The one closest to Troy is the Mound of Ilus, while that which is exactly 2 nautical miles to the northwest is the Tumulus of Achilles.
When we draw the triangle formed by the line of latitude through Ilus , the meridian through Achilles and its hypotenuse - the 2 n.mi. distance between Ilus and Achilles - then another cos-lat triangle is formed which is four-times bigger than the one at Westminster.
The base is 2 minutes of longitude i.e 2 cos j n.mi. The latitude of Troy is very close to 40 degrees N (39058' N) and this is the angle between the two mounds measured from due W.
The Cos-Lat triangle between Badbury Rings and Knowlton Circles
Knowlton Circles (SU 025 100) is a complex of earthworks 5 nautical miles to the north east of the hill fort of Badbury Rings (ST 964 030) (Fig 5) below. Stones from what is thought to be an ancient temple have recently been discovered there by dowsing.
The meridians through Knowlton's main circle (in which there is a ruined church) and the centre of Badbury Rings are 5 minutes of longitude apart. Thus the sight line from Badbury through Knowlton is looking in a direction that is the same to due east as the local latitude. (500 50').
The Badbury - Knowlton connection is part of a complex which includes Pimperne the largest (but as yet unexcavated) long barrow in England (ST 917 105).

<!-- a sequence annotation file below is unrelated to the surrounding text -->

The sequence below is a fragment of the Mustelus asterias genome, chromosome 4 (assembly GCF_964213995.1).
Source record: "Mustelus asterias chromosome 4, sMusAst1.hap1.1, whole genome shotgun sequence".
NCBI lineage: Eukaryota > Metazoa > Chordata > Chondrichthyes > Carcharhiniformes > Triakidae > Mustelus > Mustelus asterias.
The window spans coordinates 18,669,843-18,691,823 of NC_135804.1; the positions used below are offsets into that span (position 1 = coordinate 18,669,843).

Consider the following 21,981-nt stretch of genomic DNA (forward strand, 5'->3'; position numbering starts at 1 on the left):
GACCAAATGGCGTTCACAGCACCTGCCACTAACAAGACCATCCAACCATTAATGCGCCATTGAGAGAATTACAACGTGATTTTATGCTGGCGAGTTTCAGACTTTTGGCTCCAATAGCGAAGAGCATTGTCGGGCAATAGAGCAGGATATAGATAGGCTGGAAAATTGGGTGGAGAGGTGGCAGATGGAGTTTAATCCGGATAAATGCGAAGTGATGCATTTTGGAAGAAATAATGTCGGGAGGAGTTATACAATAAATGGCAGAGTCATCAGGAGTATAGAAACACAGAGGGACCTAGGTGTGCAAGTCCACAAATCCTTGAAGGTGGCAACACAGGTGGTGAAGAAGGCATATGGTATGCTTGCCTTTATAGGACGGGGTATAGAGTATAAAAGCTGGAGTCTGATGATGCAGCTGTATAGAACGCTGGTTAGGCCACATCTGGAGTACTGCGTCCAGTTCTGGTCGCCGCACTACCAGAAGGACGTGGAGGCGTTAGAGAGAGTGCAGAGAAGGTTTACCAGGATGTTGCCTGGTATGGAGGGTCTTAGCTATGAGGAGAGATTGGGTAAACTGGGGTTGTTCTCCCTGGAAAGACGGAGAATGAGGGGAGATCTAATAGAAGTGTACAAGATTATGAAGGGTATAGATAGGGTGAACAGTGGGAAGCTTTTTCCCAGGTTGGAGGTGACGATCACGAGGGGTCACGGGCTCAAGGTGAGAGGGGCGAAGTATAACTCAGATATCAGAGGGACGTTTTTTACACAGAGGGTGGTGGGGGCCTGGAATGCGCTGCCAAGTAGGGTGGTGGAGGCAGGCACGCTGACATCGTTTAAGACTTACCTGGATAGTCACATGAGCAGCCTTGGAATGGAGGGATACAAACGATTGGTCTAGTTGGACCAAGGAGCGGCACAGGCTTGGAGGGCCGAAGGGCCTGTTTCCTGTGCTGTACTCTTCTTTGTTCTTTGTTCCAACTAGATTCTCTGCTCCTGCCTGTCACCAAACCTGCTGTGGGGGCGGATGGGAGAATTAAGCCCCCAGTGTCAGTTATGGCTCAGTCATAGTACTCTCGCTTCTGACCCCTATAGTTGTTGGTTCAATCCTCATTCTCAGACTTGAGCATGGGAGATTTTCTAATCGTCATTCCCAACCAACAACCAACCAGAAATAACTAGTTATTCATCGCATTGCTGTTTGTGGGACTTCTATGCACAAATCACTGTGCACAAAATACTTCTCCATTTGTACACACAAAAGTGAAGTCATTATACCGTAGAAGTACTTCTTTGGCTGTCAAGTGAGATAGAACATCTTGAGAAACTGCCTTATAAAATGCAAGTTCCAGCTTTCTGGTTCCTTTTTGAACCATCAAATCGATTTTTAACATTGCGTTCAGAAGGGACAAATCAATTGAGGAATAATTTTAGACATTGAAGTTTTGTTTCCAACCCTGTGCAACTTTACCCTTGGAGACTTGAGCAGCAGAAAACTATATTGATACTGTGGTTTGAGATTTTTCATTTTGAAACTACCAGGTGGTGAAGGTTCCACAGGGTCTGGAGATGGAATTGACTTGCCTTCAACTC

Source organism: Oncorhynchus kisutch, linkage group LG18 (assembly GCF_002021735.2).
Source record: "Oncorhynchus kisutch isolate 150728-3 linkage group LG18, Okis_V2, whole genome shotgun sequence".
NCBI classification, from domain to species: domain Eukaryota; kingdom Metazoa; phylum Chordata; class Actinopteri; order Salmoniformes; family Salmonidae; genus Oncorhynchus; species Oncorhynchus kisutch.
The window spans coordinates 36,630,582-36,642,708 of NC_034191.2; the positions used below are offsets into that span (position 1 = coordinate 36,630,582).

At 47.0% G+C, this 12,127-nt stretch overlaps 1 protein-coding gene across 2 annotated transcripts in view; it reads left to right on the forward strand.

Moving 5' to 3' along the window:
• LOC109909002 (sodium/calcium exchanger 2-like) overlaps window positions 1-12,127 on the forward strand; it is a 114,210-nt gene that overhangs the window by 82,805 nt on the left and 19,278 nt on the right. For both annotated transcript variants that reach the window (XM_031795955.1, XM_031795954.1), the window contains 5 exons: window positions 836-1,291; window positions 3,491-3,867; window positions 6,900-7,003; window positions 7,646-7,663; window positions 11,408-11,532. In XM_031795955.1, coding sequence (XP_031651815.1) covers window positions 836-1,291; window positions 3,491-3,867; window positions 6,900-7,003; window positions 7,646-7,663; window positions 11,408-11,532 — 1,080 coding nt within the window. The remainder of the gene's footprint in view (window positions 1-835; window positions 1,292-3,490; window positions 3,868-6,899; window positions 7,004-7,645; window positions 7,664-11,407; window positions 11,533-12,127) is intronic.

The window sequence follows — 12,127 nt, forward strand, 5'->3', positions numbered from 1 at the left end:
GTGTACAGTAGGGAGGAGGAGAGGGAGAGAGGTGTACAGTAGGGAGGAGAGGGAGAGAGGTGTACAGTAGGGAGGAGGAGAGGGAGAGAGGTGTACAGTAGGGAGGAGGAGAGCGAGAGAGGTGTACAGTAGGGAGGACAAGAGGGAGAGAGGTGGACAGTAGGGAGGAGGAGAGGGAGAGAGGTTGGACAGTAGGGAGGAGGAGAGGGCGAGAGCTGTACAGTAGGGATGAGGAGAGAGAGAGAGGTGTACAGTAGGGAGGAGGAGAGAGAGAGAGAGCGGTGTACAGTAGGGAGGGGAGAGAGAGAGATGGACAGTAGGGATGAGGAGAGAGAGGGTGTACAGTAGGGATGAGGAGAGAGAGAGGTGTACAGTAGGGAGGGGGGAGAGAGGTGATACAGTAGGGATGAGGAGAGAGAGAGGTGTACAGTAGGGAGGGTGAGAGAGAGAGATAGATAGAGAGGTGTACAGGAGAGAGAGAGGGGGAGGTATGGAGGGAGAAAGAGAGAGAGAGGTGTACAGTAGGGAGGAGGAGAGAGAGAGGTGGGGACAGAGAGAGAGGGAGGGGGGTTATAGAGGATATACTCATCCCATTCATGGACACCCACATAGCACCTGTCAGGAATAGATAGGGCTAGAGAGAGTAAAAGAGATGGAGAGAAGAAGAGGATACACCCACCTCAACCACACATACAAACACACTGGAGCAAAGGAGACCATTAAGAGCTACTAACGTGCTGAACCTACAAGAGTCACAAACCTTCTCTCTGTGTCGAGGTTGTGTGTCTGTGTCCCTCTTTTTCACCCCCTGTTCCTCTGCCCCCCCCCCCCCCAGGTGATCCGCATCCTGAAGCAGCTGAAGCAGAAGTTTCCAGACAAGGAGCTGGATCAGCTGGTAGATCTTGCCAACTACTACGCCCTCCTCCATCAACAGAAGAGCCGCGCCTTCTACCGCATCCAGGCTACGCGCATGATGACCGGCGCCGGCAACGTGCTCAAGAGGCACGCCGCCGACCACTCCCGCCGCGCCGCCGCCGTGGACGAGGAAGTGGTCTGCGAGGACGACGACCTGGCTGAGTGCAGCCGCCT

Pimperne forms with Badbury the diagonal of a small geodetic square of 4' lat, x 4' long, and it lies on the same parallel as Knowlton (Fig 3) The two are 9 minutes of longitude apart with the meridian through Badbury dividing this in the ratio of 4:5. Thus the sun at midday is due south at Pimperne 36 seconds of time before it is due south at Knowlton, but it is 16 seconds later than Pimperne and 20 seconds before Knowlton.
As the diagram shows Long Crichel Church (ST 978 103) divides the Pimperne-Knowlton distance in the ratio of 5:4 - the exact opposite of how Badbury Rings divides the meridians through Pimperne and Knowlton.
(See The Placement of Ancient Sites in the New Forest Area, Royal Institute of Navigation Journal Vol35 pp 491-496).
Captions to :
Fig 1 If q (theta) is the angle of A from B to true west then cos q = BC/AC = N (cos j)/N = cos j where j (Phi) is the local latitude.
Fig 2 The cos-lat triangle between Westminster Abbey and Westminster Playing Fields. The distance that is half a nautical mile from the Abbey falls in the southeast corner of the area that has been preserved in what is now Vincent Square.
Fig 3 How the latitude could have been found using rods of fixed length. The length of the rods is immaterial but they must all be the same.
Fig 4 The Plain of Troy and the cos-lat triangle formed between Achilles and Ilus drawn on the Map of Troas in Heinrich Schliemann's book Troja of 1884. Schliemann reported that The Mound of Ilus had a pillar on it while the Tumulus of Achilles had a windmill.
Fig 5 The cos-lat triangle between Badbury Rings and Knowlton Circles together with the way Pimperne - Knowlton is divided in the ratio of 5:4 by Long Chrichel Church.